64 Parishes


Reflecting on History in the Wake of George Floyd’s Killing

Reading for historical context

Published: June 3, 2020
Last Updated: June 3, 2020

Reflecting on History in the Wake of George Floyd’s Killing

Courtesy of the Amistad Research Center, Tulane University, New Orleans

A black and white reproduction of a photograph of a New Orleans CORE protest at Woolworths and McCrory's on Canal Street, April 1961.

The current protests in the wake of George Floyd’s death at the hands of police officers fit into a history of oppression—and challenges to oppression—that predate the founding of this country. We’ve searched our archives for articles that shed light on moments that illustrate Louisiana’s and America’s long struggles with racial injustice, criminalization and marginalization of blackness, and the fight for civil rights. Our hope is to spark interest and empathy among readers hoping to better understand how we came to be here and reflect upon how we might chart a new path forward.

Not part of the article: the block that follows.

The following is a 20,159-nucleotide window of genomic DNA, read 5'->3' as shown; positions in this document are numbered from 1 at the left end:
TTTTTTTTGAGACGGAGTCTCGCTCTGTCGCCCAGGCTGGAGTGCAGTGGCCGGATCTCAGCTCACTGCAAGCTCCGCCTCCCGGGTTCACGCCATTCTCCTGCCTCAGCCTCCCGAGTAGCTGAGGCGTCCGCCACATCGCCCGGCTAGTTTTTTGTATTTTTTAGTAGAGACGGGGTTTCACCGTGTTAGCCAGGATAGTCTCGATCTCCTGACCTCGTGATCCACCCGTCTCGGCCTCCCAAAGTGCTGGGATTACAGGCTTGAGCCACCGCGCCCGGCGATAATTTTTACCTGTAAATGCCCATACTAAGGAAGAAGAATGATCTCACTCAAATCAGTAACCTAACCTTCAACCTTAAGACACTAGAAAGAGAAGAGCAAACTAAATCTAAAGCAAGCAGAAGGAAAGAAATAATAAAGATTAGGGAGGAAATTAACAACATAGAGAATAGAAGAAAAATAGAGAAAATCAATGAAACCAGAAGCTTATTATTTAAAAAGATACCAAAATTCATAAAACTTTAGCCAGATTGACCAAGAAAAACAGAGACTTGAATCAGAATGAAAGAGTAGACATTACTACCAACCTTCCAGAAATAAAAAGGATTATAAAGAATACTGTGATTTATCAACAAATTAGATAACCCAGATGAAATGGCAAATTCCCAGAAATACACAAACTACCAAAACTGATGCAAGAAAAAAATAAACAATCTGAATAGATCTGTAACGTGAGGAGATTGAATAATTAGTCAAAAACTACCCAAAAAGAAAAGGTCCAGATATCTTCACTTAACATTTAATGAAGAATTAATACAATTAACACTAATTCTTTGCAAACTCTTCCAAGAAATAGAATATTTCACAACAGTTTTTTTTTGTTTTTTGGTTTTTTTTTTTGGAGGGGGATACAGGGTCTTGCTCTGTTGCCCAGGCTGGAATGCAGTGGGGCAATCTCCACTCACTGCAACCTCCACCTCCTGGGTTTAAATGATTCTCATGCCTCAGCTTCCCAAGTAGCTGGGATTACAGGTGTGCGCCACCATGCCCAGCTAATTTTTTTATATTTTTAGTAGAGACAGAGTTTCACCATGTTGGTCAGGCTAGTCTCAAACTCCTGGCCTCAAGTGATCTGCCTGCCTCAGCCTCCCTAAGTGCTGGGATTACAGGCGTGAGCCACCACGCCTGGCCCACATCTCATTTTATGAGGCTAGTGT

Under a makeshift flag bearing the Creole French “Morte ou librite” (death or liberty), reenactors storm the Bonnet Carre Spillway. Photo by Abdul Aziz

1. The German Coast Revolt of 1811: The denial of agency is a critical aspect of enslavement, but throughout history enslaved Africans and African Americans found ways to challenge the system that bound them. The German Coast Revolt of 1811, the largest uprising of enslaved people in American history, took place just upriver from New Orleans. Through collective and violent action, hundreds of enslaved people showed just how strong their desire for freedom was. The uprising, reenacted in November 2019, was one of several such insurrections that took place in pre-Emancipation Louisiana.

Not all challenges to America’s system of race-based, hereditary slavery were violent. Sometimes the enslaved ran away, facing myriad obstacles on their often unsuccessful roads to freedom. Some of their stories have been preserved in newspaper ads offering bounties for their recapture preserved by the Freedom on the Move project.